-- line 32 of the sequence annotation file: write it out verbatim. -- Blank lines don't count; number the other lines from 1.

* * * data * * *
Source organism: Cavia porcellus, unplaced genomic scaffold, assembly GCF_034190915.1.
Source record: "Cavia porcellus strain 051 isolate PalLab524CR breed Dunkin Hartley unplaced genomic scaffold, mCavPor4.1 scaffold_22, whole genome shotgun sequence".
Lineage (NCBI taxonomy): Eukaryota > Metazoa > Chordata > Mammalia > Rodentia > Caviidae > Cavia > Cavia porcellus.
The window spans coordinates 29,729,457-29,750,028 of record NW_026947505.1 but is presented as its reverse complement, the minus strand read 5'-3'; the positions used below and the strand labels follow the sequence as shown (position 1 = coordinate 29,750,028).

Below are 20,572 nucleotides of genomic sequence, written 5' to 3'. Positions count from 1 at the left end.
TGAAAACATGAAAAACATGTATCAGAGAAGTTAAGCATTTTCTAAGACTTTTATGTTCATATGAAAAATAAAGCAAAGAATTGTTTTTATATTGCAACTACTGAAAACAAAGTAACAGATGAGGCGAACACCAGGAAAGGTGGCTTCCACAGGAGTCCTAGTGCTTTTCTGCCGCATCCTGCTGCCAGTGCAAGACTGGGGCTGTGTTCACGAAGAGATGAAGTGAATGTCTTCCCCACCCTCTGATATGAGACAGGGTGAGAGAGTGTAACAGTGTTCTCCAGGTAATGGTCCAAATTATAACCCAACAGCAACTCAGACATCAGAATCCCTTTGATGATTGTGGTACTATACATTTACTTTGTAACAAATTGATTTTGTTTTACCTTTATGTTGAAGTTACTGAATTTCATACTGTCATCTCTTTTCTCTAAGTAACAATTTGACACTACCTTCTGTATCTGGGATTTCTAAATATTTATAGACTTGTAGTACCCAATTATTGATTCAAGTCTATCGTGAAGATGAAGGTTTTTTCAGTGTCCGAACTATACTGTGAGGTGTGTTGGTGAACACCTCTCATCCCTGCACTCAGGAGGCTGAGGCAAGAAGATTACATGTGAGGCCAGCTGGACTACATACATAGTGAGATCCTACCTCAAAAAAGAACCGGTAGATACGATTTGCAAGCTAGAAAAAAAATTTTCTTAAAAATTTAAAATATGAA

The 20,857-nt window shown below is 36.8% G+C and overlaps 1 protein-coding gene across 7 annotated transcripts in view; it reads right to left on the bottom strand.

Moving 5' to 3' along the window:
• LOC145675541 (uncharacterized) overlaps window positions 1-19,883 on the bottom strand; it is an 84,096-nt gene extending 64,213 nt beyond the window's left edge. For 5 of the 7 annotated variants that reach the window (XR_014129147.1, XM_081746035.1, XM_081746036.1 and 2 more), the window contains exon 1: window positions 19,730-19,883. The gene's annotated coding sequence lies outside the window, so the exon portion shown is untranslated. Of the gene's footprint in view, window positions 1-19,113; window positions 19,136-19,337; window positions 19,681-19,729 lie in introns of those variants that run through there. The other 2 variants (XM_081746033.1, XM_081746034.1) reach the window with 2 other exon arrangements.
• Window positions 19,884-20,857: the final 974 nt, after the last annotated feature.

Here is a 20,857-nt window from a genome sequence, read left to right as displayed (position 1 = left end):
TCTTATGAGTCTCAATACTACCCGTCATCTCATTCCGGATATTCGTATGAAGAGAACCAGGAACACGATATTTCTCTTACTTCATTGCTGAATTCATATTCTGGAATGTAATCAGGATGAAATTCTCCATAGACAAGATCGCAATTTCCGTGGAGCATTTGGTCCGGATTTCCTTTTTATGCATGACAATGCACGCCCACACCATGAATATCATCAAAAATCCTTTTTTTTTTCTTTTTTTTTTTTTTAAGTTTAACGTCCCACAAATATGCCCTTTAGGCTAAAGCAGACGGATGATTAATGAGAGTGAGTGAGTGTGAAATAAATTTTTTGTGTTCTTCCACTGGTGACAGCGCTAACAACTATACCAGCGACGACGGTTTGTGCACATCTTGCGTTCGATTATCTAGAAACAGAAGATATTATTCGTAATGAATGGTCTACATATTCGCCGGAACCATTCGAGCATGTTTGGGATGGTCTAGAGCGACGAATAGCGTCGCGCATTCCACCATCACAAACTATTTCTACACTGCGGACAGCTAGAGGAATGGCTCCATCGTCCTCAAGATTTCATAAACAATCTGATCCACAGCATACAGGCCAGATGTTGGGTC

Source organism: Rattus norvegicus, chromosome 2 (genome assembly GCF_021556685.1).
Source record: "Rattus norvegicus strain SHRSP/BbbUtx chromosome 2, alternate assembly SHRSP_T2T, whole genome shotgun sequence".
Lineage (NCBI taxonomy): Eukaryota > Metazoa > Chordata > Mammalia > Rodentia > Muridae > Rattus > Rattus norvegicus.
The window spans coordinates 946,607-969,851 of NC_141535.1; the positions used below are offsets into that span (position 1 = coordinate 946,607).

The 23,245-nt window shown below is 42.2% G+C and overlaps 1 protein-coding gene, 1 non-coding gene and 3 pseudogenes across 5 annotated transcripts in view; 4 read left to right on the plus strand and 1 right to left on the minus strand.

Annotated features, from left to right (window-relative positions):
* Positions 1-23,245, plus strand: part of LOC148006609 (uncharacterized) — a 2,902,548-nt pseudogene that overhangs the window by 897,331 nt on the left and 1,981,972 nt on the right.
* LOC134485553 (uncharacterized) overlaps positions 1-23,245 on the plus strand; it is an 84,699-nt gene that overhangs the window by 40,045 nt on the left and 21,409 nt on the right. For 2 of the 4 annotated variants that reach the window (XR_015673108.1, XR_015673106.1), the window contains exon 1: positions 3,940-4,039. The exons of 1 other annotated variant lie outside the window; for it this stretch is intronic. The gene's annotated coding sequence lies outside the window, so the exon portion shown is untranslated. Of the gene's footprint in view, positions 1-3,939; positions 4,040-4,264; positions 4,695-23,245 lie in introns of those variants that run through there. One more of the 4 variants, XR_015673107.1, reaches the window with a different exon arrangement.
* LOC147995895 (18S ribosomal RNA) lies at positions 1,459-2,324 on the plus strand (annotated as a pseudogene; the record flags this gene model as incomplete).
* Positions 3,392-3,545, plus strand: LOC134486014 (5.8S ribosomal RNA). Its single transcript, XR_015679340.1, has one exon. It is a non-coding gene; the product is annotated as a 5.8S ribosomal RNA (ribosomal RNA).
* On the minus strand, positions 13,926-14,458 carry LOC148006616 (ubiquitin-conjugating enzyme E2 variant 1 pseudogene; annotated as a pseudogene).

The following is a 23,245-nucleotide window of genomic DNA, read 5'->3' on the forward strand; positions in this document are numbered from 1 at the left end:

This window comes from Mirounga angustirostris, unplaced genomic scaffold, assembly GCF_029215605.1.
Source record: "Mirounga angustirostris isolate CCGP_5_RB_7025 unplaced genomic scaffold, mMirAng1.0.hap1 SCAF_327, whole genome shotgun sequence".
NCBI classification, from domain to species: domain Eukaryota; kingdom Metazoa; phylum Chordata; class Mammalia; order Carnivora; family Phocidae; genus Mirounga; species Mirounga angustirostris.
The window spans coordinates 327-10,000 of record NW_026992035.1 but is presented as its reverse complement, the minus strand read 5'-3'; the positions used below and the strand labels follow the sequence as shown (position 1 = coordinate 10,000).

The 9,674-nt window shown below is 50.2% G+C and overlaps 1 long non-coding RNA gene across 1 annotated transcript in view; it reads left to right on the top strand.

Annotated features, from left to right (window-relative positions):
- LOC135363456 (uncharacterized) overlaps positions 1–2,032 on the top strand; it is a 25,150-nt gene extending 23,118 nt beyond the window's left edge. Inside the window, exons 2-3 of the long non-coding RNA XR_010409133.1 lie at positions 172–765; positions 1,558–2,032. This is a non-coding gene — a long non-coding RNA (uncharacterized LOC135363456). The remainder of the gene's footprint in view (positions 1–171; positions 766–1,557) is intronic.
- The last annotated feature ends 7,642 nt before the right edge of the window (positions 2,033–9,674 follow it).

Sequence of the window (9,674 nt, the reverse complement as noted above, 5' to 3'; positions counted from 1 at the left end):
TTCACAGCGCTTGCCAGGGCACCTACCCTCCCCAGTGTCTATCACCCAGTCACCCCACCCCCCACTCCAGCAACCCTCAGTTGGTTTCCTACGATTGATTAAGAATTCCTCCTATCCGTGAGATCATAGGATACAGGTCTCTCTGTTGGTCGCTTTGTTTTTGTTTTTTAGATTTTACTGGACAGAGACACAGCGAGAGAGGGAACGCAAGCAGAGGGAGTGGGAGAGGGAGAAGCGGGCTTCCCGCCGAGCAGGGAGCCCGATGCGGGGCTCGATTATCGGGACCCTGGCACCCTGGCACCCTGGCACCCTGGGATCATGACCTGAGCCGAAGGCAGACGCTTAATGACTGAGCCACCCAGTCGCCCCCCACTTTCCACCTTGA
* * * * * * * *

- The last annotated feature ends 7,642 nt before the right edge of the window (positions 2,033–9,674 follow it).